Wednesday, October 10, 2007

Thou shalt not poke fun at stories involving religion

Man, are we ever glad that our subject line for today didn't get tucked in as the Eleventh Commandment, because, if it had, we would be completely screwed. For some reason today, religion has jumped out at us, forcing us to look at two stories revolving around systems of faith.

First up, the story of a woman going to court to discuss the custody of her children. At least, that's what she thought she was there for. As it turns out, the discussion turned towards her religious beliefs, including a long discussion about "the mark of the beast", before the court decided to award custody to her ex-husband. In fact, 41 of the 65 pages of the transcripts of the case detail religious discussion.

The scary thing here is that it's not like the woman was part of a fringe religious cult, bent on raising children simply for the purpose of brainwashing them later (that's what politics is for). It's also not like she was actively engaging in human sacrifice, or anything else that might have seriously endangered her children. She was just a Seventh-Day Adventist.

Maybe that's the catch. Maybe the judge felt that the children were at risk of being confused, because they went to church on Saturdays instead of Sundays. Why, it's all clear to us now. In fact, we'd say it's striking us like a vision of the Virgin Mary, but it's been awhile since we've had a muffin to eat.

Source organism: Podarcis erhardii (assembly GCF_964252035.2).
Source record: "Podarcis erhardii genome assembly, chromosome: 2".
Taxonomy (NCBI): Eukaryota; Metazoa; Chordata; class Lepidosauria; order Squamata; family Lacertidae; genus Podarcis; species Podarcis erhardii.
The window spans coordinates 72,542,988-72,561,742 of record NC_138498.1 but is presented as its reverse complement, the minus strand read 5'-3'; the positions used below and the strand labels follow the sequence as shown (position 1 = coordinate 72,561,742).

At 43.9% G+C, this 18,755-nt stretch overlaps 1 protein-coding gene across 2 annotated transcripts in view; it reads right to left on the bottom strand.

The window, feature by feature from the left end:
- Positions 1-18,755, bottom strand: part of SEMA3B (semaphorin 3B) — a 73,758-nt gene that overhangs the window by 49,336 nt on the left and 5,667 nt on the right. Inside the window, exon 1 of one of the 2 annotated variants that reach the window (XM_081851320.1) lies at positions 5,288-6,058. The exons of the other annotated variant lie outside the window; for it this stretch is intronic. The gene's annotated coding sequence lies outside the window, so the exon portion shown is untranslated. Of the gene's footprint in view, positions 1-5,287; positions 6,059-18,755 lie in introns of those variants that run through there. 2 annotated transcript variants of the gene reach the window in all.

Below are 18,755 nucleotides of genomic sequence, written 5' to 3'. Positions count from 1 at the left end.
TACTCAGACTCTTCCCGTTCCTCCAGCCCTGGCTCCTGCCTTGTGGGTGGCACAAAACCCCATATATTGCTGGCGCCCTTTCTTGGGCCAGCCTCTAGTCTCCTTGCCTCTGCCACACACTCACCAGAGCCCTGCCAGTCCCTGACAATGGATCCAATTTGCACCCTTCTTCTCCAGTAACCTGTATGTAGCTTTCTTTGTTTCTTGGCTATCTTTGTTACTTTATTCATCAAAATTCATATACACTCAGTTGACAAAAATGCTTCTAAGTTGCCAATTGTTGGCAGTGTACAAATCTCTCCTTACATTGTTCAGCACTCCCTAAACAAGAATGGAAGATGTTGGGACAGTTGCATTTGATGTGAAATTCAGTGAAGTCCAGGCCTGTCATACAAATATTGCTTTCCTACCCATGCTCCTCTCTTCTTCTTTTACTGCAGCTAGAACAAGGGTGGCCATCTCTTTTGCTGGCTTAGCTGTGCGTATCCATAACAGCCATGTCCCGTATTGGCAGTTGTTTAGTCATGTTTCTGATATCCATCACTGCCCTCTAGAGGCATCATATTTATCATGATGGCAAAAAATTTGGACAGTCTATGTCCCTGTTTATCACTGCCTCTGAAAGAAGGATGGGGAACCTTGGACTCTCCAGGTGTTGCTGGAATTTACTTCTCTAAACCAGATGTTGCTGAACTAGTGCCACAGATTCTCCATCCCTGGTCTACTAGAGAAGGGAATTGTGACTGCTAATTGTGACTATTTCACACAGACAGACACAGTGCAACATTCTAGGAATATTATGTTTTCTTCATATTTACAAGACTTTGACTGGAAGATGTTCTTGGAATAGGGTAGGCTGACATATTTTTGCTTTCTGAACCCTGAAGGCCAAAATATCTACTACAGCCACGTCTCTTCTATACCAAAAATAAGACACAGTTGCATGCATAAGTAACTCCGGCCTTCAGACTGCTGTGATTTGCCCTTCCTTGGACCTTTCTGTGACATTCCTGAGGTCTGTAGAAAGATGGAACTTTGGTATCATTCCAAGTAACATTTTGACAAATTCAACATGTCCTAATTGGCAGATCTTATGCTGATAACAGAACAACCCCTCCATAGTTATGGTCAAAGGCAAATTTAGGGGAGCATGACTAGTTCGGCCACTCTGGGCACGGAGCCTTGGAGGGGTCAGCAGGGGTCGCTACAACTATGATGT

Of course, when it comes to a bizarre news story revolving (at least slightly), one of the stranger we've seen is about a thief in Singapore. When it came time to replace his worn, ratty old Bible, he simply ignored the commandment that says, "Thou shalt not steal", and took a new one. Yes, you read that right. The thief stole one of the few books in existence that specifically tells you not to steal. He was consequently sentenced to four months in prison. However, through the kindness of his heart, the judge also gifted the thief with a new Bible, and then quickly admonished him to actually read the book.

Only in Singapore. If that story had happened in America, the man would've either been deprived of his children, or elected to public office. He certainly wouldn't have received a free Bible for his troubles. After all, those can only be gotten on college campuses.

And people say we aren't a religious nation.

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